Charities working with people who are socially excluded, have mental health needs or have learning difficulties are most likely to be reliant on government funding, the Office for Civil Society has told local authorities and other government departments.
An OCS report published today, Exposure of the Voluntary, Community and Social Enterprise Sector to Cuts in Public Funding, will be sent to local councils and government departments to warn them not to cut funds to the voluntary sector first, as an easy option.
It says data from the National Survey of Charities and Social Enterprises, carried out by the Cabinet Office and the polling firm Ipsos Mori in 2008, showed that 33 per cent of charities working with socially excluded or vulnerable people reported public funding as their most important source of income, compared with 31 per cent of those working with people with mental health needs and 26 per cent of those helping people with learning difficulties.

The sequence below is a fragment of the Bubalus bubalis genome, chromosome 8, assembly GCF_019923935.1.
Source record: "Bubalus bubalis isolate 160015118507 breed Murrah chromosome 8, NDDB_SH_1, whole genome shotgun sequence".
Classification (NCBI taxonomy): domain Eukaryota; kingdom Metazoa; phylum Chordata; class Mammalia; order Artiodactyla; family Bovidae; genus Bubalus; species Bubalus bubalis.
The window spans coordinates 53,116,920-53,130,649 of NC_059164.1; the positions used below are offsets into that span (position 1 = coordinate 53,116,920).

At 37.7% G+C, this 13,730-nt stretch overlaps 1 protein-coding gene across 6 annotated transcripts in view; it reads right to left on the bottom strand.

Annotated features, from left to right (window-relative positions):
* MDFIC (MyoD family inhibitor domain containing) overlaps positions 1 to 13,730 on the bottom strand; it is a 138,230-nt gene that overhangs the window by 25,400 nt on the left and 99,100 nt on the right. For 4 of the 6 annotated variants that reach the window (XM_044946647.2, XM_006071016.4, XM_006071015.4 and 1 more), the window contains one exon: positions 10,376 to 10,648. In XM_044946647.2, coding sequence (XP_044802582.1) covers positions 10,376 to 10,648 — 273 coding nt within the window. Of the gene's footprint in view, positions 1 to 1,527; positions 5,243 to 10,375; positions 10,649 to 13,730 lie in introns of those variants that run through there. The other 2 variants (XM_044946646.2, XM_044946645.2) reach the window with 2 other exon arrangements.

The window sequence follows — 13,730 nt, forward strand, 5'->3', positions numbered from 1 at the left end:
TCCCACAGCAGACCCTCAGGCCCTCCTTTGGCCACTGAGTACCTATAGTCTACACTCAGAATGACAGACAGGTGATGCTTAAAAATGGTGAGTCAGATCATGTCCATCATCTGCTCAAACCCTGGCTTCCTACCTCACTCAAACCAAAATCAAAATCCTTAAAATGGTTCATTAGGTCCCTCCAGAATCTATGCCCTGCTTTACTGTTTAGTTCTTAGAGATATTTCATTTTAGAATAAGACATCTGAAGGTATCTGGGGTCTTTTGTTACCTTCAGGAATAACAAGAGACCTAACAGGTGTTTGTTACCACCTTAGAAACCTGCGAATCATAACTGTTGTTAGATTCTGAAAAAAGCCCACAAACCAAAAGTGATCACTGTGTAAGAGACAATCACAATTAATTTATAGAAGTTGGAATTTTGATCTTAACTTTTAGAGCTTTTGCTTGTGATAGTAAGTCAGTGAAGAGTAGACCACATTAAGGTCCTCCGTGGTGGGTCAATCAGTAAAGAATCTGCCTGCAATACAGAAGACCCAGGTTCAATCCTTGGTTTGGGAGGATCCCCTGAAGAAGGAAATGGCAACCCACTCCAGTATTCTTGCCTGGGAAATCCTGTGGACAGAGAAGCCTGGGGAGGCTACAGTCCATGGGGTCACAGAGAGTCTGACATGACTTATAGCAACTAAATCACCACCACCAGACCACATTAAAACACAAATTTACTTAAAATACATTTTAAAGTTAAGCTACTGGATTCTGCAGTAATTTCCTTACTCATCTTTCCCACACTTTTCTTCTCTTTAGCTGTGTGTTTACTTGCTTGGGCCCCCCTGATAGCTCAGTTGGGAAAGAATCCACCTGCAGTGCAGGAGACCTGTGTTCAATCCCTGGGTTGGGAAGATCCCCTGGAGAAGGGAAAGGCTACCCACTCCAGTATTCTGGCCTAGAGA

Charities working with victims of crime, homeless people and offenders and ex-offenders are also likely to report public funding as their most important source of income, the report says.
It says treating the voluntary sector as an easy target for cuts would "risk a disproportionate impact on the sector, threatening the services the sector provides for some of the most vulnerable in our communities, and potentially slowing progress towards the vision of a stronger civil society".
The report also asks councils and government departments to consider the availability to charities of other resources such as philanthropy, volunteering and support from local businesses before deciding to cut funding to them.